Same with "represent". Aslan doesn't represent Christ, he is Christ.
posted by Justinian at 2:08 PM on May 11, 2011


Aslan is Christ

But with a different name ... and many different characteristics ... so ...

Is that "like your opinion, man," or is that generally accepted consensus? I read all the Narnia books when I was a kid, but I'm not a super fan or anything...

... reads more ...

OK, it seems like C.S. Lewis agrees with you. I suppose I'll continue to believe otherwise. Nothing in the books themselves led me to believe that Aslan is the same spirit as that of the Jesus Christ of the conventional universe.

I'd say if Lewis intended for Aslan to actually be Christ, he failed.

"A powerful lion, starting life at the top of the food chain, adored by all his subjects and filled with temporal power, killed by a despised evil witch for his power and then reborn to rule, is a Mithraic, not a Christian, myth."

- Adam Gopnik, "Prisoner of Narnia"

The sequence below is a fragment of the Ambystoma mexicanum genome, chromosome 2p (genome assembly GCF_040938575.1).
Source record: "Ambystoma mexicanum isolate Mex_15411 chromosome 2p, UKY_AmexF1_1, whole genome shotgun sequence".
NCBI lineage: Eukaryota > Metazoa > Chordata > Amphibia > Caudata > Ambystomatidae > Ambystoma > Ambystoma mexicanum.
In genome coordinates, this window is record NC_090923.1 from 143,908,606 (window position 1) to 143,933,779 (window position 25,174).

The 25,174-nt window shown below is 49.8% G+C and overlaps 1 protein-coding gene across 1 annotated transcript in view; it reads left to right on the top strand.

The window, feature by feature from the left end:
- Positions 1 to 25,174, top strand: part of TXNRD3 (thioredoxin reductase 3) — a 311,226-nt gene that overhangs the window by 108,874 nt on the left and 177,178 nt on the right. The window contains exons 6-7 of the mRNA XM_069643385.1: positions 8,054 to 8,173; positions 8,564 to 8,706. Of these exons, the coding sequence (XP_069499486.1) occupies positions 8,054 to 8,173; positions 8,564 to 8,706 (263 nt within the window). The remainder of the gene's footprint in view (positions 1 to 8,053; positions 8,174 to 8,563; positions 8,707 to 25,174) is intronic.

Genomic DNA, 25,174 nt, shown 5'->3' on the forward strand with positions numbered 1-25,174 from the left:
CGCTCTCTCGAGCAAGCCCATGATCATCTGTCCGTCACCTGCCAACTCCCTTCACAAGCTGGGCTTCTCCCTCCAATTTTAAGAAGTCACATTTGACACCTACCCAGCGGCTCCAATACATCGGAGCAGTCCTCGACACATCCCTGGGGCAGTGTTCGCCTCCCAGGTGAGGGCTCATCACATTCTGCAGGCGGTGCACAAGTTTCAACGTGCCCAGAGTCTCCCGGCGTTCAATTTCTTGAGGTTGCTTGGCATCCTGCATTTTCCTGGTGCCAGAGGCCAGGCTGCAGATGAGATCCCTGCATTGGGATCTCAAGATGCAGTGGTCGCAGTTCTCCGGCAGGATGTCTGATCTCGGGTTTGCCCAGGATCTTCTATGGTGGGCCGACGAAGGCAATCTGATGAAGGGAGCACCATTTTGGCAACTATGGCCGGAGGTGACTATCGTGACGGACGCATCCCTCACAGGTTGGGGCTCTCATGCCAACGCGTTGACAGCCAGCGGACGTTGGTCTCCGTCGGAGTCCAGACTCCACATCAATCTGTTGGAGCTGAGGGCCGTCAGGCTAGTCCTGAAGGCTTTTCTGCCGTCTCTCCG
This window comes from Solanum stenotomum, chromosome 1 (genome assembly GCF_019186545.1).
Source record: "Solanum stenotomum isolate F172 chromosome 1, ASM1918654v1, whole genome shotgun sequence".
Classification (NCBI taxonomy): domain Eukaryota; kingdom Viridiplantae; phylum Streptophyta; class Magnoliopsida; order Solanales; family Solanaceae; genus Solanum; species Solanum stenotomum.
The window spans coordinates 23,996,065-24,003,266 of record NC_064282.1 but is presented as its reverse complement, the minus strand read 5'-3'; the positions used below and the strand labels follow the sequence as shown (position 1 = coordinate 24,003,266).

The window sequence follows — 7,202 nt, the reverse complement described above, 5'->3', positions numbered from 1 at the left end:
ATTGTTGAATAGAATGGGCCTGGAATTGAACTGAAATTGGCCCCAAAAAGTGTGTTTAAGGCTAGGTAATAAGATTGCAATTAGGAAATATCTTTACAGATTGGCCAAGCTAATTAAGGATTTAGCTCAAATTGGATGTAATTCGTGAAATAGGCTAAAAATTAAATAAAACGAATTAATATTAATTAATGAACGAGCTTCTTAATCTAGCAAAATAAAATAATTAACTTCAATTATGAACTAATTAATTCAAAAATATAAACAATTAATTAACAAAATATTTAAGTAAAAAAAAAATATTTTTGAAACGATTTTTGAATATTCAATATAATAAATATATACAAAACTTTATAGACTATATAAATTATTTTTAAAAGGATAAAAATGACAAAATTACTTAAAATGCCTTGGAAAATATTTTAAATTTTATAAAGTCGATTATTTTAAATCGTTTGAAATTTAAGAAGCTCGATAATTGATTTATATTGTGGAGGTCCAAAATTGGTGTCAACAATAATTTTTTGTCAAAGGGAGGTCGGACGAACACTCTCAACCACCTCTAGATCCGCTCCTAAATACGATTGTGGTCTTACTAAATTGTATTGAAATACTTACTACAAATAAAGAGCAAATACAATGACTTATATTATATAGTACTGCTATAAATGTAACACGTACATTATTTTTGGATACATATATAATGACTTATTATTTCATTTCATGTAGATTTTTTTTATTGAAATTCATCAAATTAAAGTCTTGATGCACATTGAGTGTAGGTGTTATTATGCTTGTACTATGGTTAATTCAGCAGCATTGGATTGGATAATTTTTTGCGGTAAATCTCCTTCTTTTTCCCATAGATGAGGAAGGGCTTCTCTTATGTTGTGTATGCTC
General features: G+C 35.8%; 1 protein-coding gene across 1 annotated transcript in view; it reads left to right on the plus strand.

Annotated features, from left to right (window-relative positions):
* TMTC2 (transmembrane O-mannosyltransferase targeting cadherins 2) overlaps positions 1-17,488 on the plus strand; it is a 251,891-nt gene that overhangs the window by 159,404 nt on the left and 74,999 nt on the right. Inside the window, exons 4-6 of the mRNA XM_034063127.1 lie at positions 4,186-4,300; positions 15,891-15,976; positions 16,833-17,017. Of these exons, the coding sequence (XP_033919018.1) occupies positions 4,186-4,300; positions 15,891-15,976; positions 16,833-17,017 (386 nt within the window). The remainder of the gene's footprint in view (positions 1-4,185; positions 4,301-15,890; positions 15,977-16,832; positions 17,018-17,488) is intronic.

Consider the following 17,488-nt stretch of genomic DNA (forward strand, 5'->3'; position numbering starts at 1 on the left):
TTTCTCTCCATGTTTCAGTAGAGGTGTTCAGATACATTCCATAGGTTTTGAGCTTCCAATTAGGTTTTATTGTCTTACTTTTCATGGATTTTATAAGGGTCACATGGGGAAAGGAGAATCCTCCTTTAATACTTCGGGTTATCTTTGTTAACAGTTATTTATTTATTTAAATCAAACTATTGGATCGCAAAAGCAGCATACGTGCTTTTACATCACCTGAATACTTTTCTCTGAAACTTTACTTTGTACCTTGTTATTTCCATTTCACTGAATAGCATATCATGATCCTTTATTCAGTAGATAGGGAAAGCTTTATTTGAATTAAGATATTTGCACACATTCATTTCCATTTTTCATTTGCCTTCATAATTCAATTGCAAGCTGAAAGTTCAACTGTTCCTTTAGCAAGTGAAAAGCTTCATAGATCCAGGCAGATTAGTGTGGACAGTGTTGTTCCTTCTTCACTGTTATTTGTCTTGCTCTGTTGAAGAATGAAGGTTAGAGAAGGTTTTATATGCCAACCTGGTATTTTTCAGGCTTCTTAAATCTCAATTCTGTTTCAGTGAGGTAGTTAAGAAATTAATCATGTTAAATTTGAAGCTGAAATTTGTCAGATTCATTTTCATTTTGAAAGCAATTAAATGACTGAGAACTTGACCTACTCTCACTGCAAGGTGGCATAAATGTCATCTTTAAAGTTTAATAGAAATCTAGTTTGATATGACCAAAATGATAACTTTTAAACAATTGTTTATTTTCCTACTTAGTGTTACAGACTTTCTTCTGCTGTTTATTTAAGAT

posted by mrgrimm at 2:41 PM on May 11, 2011


I've read dozens of online directories of literary terms (I teach H.S. AP Lit) and culled the most useful terms for a cut-and-paste study guide. This one is sui generis, though. Very strange.
posted by kozad at 2:41 PM on May 11, 2011


Metafilter: more self-consciously clever than helpful.
posted by pwnguin at 2:45 PM on May 11, 2011 [4 favorites]


jrochest: That said, the allegory isn't one-to-one, so you can't walk through the books and tick off references to the Gospel of John, or something. But they are allegory, in the style and spirit of the medieval form.

The problem with calling the Narnia books (which books and BBC versions of I grew up on and absolutely adore, btw) an allegory has to do with our definitions and the difference between allegory and symbol.

mrgrimm: I can understand saying that it's not strictly a Christian allegory, but c'mon.